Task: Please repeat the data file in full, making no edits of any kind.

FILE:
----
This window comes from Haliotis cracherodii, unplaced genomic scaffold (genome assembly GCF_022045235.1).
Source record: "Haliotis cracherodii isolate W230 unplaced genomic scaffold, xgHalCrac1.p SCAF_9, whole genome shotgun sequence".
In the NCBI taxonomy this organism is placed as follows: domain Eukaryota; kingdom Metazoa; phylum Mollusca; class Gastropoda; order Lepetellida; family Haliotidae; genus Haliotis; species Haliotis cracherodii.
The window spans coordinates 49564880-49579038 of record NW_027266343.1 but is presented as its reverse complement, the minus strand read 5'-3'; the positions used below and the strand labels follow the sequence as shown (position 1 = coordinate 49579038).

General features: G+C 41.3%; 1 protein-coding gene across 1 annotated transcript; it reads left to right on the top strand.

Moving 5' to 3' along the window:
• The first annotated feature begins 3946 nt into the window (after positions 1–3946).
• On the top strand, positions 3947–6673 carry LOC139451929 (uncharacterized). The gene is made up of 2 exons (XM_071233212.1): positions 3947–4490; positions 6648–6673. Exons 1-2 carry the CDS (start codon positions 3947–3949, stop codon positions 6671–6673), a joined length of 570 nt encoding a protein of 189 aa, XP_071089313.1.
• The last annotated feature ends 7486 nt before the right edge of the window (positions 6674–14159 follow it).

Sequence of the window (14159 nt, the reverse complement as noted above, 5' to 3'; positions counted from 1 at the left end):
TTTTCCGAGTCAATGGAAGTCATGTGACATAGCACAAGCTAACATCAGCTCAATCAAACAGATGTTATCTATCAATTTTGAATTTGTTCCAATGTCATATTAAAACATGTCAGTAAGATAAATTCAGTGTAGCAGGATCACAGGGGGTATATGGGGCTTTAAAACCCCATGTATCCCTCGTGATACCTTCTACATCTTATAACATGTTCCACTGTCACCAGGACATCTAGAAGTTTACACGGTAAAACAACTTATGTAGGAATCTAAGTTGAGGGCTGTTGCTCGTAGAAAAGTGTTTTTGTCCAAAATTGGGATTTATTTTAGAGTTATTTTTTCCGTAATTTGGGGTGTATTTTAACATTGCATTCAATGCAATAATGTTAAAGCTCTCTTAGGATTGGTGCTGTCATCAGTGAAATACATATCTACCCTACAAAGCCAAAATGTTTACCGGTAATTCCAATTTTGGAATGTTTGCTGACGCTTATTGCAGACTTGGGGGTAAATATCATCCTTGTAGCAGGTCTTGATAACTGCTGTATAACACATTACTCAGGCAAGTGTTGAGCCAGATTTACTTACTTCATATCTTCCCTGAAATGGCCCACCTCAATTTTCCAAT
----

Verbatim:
This window comes from Haliotis cracherodii, unplaced genomic scaffold (genome assembly GCF_022045235.1).
Source record: "Haliotis cracherodii isolate W230 unplaced genomic scaffold, xgHalCrac1.p SCAF_9, whole genome shotgun sequence".
In the NCBI taxonomy this organism is placed as follows: domain Eukaryota; kingdom Metazoa; phylum Mollusca; class Gastropoda; order Lepetellida; family Haliotidae; genus Haliotis; species Haliotis cracherodii.
The window spans coordinates 49564880-49579038 of record NW_027266343.1 but is presented as its reverse complement, the minus strand read 5'-3'; the positions used below and the strand labels follow the sequence as shown (position 1 = coordinate 49579038).

General features: G+C 41.3%; 1 protein-coding gene across 1 annotated transcript; it reads left to right on the top strand.

Moving 5' to 3' along the window:
• The first annotated feature begins 3946 nt into the window (after positions 1–3946).
• On the top strand, positions 3947–6673 carry LOC139451929 (uncharacterized). The gene is made up of 2 exons (XM_071233212.1): positions 3947–4490; positions 6648–6673. Exons 1-2 carry the CDS (start codon positions 3947–3949, stop codon positions 6671–6673), a joined length of 570 nt encoding a protein of 189 aa, XP_071089313.1.
• The last annotated feature ends 7486 nt before the right edge of the window (positions 6674–14159 follow it).

Sequence of the window (14159 nt, the reverse complement as noted above, 5' to 3'; positions counted from 1 at the left end):
TTTTCCGAGTCAATGGAAGTCATGTGACATAGCACAAGCTAACATCAGCTCAATCAAACAGATGTTATCTATCAATTTTGAATTTGTTCCAATGTCATATTAAAACATGTCAGTAAGATAAATTCAGTGTAGCAGGATCACAGGGGGTATATGGGGCTTTAAAACCCCATGTATCCCTCGTGATACCTTCTACATCTTATAACATGTTCCACTGTCACCAGGACATCTAGAAGTTTACACGGTAAAACAACTTATGTAGGAATCTAAGTTGAGGGCTGTTGCTCGTAGAAAAGTGTTTTTGTCCAAAATTGGGATTTATTTTAGAGTTATTTTTTCCGTAATTTGGGGTGTATTTTAACATTGCATTCAATGCAATAATGTTAAAGCTCTCTTAGGATTGGTGCTGTCATCAGTGAAATACATATCTACCCTACAAAGCCAAAATGTTTACCGGTAATTCCAATTTTGGAATGTTTGCTGACGCTTATTGCAGACTTGGGGGTAAATATCATCCTTGTAGCAGGTCTTGATAACTGCTGTATAACACATTACTCAGGCAAGTGTTGAGCCAGATTTACTTACTTCATATCTTCCCTGAAATGGCCCACCTCAATTTTCCAAT